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Colonel Hagerman Tripp
North Vernon Sun - February 18, 1891

Col. Hagerman Tripp, After a Long and Useful Life, Passes to his Last Reward

On fame's eternal camping-ground
His silent tent is spread,
And glory guards, with solemn round,
The bivouaq of the dead.

    "Colonel Tripp is dead."
    These were the sad words that startled our community at 1:30 o'clock Thursday last.
    A life ripe in years and honor is ended.
    The heroic soldier, the noble man, a true gentleman, the good citizen is at rest.
    The brave spirit that refused to yield upon the battle field has succumbed to the call of Death, and joined the innumerable throng gone before.     Peace to his ashes.     Colonel Tripp was born in Hamilton county, Ohio, Sept. 16, 1812, and was aged 78 years, 4 months and 26 days. He came to Jennings county when sixteen years of age, and was one of her earliest pioneers. About a month ago he was stricken with paralysis, after which it was only a question of time when the curtain would fall upon the last sad act, which occurred at 1:30 o'clock last Thursday, Feb. 12.
    Colonel Tripp was the founder of the town of Tripton, now the city of North Vernon. During the late war he served with great distinction and credit, from the very first until the time when he received the wound that sent him home a cripple for life. His first service was in the three months campaign as captain of Company D. of the Sixth Indiana Volunteer Infantry. Subsequently he veteranized as captain of the same company, but by meritorious conduct he soon rose to the colonelency of his regiment. In the battle of Chickamauga he was dangerously wounded, which wholly disabled him from further duty. After the war he was appointed and served several years as United States Revenue assessor in this district, which position he filled with honor to himself and entire satisfaction to all concerned.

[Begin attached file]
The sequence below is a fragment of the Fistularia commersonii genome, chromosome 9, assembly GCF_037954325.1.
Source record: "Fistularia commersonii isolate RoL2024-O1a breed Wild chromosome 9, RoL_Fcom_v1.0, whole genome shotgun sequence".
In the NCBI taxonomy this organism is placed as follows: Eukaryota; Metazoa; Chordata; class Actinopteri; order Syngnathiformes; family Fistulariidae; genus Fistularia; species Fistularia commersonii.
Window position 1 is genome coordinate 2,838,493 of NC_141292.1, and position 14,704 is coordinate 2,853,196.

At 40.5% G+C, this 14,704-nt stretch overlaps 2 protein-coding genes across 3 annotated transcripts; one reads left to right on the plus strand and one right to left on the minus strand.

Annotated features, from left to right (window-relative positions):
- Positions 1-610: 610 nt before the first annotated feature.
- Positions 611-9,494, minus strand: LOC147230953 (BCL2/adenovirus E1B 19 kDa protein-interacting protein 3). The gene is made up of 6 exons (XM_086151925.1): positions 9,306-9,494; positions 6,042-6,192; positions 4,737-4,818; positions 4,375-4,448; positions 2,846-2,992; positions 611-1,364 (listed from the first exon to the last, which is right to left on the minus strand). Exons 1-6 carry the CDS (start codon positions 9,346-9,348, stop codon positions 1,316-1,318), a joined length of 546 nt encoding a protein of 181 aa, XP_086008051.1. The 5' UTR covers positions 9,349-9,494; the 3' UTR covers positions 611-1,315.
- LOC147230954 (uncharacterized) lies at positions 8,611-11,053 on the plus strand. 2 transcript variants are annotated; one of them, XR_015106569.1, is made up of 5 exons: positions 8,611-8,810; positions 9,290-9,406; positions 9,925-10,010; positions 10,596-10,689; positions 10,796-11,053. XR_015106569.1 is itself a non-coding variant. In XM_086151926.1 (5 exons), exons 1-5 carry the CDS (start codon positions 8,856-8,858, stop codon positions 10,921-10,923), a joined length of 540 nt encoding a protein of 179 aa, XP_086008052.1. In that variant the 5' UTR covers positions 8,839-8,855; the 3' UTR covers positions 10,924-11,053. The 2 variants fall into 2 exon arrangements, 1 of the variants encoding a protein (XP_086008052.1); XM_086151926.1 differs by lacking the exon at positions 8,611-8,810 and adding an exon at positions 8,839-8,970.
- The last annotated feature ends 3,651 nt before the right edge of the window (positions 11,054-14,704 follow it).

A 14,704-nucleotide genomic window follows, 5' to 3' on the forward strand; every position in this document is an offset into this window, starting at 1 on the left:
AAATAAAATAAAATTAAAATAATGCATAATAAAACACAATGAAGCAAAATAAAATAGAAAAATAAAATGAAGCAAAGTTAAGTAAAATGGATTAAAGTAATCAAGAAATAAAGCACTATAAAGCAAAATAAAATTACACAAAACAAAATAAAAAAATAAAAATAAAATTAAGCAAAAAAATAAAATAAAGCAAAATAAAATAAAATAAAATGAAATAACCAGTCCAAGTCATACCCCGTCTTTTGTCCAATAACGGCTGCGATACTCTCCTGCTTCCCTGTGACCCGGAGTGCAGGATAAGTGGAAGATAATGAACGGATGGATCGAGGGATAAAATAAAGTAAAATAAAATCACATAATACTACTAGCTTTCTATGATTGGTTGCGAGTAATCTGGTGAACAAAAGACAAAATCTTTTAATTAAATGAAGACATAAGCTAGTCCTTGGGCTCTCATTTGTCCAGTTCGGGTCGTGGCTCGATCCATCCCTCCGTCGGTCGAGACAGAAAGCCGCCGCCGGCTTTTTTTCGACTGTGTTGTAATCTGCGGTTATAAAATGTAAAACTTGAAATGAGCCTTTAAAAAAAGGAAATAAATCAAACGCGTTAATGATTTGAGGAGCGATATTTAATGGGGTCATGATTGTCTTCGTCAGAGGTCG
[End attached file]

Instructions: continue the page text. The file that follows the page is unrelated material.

Colonel Tripp was a pure, moral and christian gentleman, and as a citizen he was one of whom any community might well feel proud. Every project for the good or advancement of the town always received his encouragement and aid. In short, he was a man among men, and in his death the family and relatives have suffered an irreparable loss. A widow and three sons survive him.
    The funeral was conducted from the residence Sunday at 2 p.m., under the auspices of the G.A.R. and was an imposing affair.
    The procession was headed by the Columbus band, followed by local G.A.R. organizations, Isom Keith Post of Columbus and the Scipio and Butlerville son of Veterans, besides citizens on foot and in carriages. A large number of members of the Masonic fraternity also turned out in a body in respect to the dead.
    The attendance was unusually large, and had it not been for the steady downpour of rain the procession would have been the largest ever seen at a funeral in this part of the state. Special trains were run over the O. & M. and P.C.C. & St. L. roads and many persons from various parts of the state were present.

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